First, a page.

My injuries haven’t ruined my life (I still have good friends and relationships), but only because I’m a very stoic person. How will the court assess my damages?
In reasons released this week, Justice Harris of the British Columbia Supreme Court discussed the case of a young woman who suffered very serious injuries in a high speed highway crash (Ellis v Duong 2017 BCSC 459). Ms. Ellis was 16 and a passenger in her dad’s car when their vehicle was hit head-on by the out-of-control defendant vehicle at a speed of 110 km / hour. Ms. Ellis and her father both suffered devastating injuries – the Ellis vehicle caught fire, and witnesses described pulling the unconscious Ms. Ellis out of the vehicle through her window. One bystander called to testify at trial described the scene as gruesome – he recalled seeing Ms. Ellis lying on the pavement screaming and that both of her legs appeared to be broken.
Suffice it to say, Ms. Ellis spent a great deal of time in the hospital and treatment. At the time of trial (nine years post-crash) she had progressed to the point where she was working full time and living independently, but she was still dealing with a great deal of aftermath from her symptoms. She had significant chronic pain, fatigue, a great deal of scarring (including a large scar on her forehead), some nerve damage causing weakness / lack of responsiveness in her hands and feet (causing instability and falls), and a constellation of psychological issues including ongoing PTSD and anxiety that made her feel “the sensation of death looming overhead.” Her prognosis was not good – she was likely to require knee replacements in her early 50s, and her mobility was likely to further decline as she aged.
The defendant attempted to emphasize how well the plaintiff had managed to return to ‘normal’ life – she’d managed to work (indeed, suffering no past income loss) and had graduated from university. She had been able to travel to Europe with friends. She was in a long-term relationship and was able to socialize. Justice Harris took those factors into consideration, but was more swayed by the plaintiff’s position – and awarded $220,000.00 in general damages:
 In the instant case, the defendant/third party is correct to observe that the plaintiff has done much to help herself following the accident in terms of completing her high school, attending university, finding steady employment, and establishing a loving relationship with a partner. However, her ability to overcome certain of the challenges which she faced following the accident also has to be placed in its overall context of the effect of the accident on her life prior to trial and in the future. Following the collision Ms. Ellis was in the hospital for four months with multiple soft tissue, musculoskeletal and orthopaedic injuries, peripheral nerve injury and a mild traumatic brain injury. I accept her evidence that initially she thought she was going to die and indeed the medical evidence indicates that she experienced respiratory failure and hypoxia, requiring intubation, while she was in hospital. Ms. Ellis also had numerous surgeries and medical procedures following the accident to address comminuted and intra-articular fractures in her legs and dislocation and impaction of the articular joints of the hand. She had rods and screws placed in her legs and wire in her hand. She could not walk and had to use a wheelchair and then a walker and cane. She had a limp. She went through a period of intensive rehabilitation for her physical injuries.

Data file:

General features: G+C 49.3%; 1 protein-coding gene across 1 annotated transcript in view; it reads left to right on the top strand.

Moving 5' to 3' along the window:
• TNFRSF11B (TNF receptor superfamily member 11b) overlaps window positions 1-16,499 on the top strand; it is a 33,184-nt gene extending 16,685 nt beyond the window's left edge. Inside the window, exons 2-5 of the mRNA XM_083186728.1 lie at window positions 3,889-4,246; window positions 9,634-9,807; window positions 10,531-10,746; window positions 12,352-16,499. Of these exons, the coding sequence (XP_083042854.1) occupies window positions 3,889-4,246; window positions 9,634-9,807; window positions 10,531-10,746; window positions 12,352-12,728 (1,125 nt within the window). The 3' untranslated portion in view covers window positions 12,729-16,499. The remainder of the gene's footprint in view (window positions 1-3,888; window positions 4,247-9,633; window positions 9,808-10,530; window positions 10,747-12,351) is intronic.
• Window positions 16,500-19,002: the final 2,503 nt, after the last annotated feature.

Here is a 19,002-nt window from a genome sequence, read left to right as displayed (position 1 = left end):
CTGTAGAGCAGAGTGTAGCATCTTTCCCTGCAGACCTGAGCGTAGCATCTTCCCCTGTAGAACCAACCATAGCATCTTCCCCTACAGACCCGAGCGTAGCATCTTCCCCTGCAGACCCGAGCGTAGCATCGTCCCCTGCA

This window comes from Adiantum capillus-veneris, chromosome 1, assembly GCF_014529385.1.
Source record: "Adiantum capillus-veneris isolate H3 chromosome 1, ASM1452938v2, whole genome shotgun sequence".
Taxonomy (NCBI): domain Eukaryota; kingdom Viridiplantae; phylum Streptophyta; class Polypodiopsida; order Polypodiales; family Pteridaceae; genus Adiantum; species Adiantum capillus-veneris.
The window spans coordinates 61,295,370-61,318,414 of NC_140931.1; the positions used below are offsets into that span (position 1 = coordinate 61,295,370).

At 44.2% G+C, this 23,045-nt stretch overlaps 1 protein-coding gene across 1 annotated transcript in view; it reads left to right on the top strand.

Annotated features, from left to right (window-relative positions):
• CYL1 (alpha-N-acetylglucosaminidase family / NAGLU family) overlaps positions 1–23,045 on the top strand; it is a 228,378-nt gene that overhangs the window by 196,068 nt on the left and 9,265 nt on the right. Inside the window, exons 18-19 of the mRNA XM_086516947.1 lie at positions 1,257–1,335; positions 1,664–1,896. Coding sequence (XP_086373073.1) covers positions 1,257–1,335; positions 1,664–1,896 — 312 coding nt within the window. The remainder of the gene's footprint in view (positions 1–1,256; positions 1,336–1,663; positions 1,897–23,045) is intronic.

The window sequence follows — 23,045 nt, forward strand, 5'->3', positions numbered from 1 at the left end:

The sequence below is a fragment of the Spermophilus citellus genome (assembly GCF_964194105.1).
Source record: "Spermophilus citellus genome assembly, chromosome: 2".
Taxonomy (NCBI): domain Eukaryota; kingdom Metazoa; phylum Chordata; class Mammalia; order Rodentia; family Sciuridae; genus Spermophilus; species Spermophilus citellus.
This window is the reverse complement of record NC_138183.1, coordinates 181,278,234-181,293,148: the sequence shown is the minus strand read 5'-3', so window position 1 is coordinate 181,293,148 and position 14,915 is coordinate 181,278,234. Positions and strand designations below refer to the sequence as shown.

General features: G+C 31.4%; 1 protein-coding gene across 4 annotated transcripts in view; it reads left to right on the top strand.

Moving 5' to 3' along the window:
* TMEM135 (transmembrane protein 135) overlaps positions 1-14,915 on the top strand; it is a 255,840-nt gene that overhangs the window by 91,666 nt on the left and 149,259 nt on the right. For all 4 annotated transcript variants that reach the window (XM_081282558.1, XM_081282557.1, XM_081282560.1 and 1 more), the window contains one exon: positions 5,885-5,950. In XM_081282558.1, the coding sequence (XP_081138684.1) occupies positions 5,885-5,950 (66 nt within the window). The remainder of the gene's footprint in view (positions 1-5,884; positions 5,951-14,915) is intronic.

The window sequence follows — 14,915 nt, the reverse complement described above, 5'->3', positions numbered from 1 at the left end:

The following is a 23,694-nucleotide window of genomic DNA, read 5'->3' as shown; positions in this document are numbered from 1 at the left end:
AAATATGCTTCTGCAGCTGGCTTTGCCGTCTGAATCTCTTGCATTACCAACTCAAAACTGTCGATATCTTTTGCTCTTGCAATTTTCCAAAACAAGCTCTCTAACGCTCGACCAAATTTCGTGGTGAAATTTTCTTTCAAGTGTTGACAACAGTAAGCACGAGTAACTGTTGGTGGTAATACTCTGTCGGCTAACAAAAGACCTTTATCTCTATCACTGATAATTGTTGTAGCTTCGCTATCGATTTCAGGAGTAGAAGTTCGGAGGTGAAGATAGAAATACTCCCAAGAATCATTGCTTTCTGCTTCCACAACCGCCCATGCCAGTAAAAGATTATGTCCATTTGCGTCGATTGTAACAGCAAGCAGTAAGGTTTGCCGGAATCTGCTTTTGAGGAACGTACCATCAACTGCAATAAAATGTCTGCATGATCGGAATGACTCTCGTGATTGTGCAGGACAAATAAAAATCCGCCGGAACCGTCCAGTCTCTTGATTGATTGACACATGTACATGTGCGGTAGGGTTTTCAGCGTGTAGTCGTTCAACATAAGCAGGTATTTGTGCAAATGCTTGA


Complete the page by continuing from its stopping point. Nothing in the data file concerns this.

I am satisfied that Ms. Ellis has physical and psychological impairments caused by the accident which have negatively affected and will continue to affect how she is able to live her life. She cannot enjoy the physical activities she participated in the past. Although Ms. Ellis has obtained a degree in fine arts after the accident and has developed positive relationships in her life, the daily pain, dark feelings and anxiety interfere with her ability to find her way forward. In my view, given the substantial disruption already experienced by Ms. Ellis in the nine years since the accident in terms of coping with the surgeries, pain and mental distress resulting from the accident and the likelihood of further substantial disruption in the years ahead due to the need for further surgeries, chronic pain, and ongoing symptoms of PTSD, I assess the amount of non-pecuniary damages for losses suffered up to the date of trial and for any such losses that Ms. Ellis will suffer in the future at $220,000.